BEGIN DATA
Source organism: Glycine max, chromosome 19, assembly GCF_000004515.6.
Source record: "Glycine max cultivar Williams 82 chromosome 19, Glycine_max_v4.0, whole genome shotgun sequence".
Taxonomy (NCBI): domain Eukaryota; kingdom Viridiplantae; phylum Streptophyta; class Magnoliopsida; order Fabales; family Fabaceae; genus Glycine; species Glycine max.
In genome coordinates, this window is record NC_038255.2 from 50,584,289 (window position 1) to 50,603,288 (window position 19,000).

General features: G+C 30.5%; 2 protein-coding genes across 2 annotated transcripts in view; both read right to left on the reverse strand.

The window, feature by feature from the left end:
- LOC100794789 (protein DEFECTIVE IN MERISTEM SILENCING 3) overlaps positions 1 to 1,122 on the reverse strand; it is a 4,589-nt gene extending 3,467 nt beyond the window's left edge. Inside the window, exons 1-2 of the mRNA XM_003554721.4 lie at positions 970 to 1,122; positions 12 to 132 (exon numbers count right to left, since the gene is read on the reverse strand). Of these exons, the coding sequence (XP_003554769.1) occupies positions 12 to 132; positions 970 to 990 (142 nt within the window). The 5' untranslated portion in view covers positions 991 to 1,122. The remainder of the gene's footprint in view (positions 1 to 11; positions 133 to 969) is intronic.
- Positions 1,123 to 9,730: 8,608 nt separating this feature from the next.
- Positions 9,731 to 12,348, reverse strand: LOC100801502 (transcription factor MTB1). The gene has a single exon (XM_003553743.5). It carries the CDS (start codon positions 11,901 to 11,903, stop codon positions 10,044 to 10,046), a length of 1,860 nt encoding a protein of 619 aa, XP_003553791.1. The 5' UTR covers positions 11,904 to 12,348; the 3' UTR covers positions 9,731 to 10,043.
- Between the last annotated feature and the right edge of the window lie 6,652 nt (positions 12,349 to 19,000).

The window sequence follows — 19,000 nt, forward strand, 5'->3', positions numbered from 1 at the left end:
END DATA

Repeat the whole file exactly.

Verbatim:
Source organism: Glycine max, chromosome 19, assembly GCF_000004515.6.
Source record: "Glycine max cultivar Williams 82 chromosome 19, Glycine_max_v4.0, whole genome shotgun sequence".
Taxonomy (NCBI): domain Eukaryota; kingdom Viridiplantae; phylum Streptophyta; class Magnoliopsida; order Fabales; family Fabaceae; genus Glycine; species Glycine max.
In genome coordinates, this window is record NC_038255.2 from 50,584,289 (window position 1) to 50,603,288 (window position 19,000).

General features: G+C 30.5%; 2 protein-coding genes across 2 annotated transcripts in view; both read right to left on the reverse strand.

The window, feature by feature from the left end:
- LOC100794789 (protein DEFECTIVE IN MERISTEM SILENCING 3) overlaps positions 1 to 1,122 on the reverse strand; it is a 4,589-nt gene extending 3,467 nt beyond the window's left edge. Inside the window, exons 1-2 of the mRNA XM_003554721.4 lie at positions 970 to 1,122; positions 12 to 132 (exon numbers count right to left, since the gene is read on the reverse strand). Of these exons, the coding sequence (XP_003554769.1) occupies positions 12 to 132; positions 970 to 990 (142 nt within the window). The 5' untranslated portion in view covers positions 991 to 1,122. The remainder of the gene's footprint in view (positions 1 to 11; positions 133 to 969) is intronic.
- Positions 1,123 to 9,730: 8,608 nt separating this feature from the next.
- Positions 9,731 to 12,348, reverse strand: LOC100801502 (transcription factor MTB1). The gene has a single exon (XM_003553743.5). It carries the CDS (start codon positions 11,901 to 11,903, stop codon positions 10,044 to 10,046), a length of 1,860 nt encoding a protein of 619 aa, XP_003553791.1. The 5' UTR covers positions 11,904 to 12,348; the 3' UTR covers positions 9,731 to 10,043.
- Between the last annotated feature and the right edge of the window lie 6,652 nt (positions 12,349 to 19,000).

The window sequence follows — 19,000 nt, forward strand, 5'->3', positions numbered from 1 at the left end: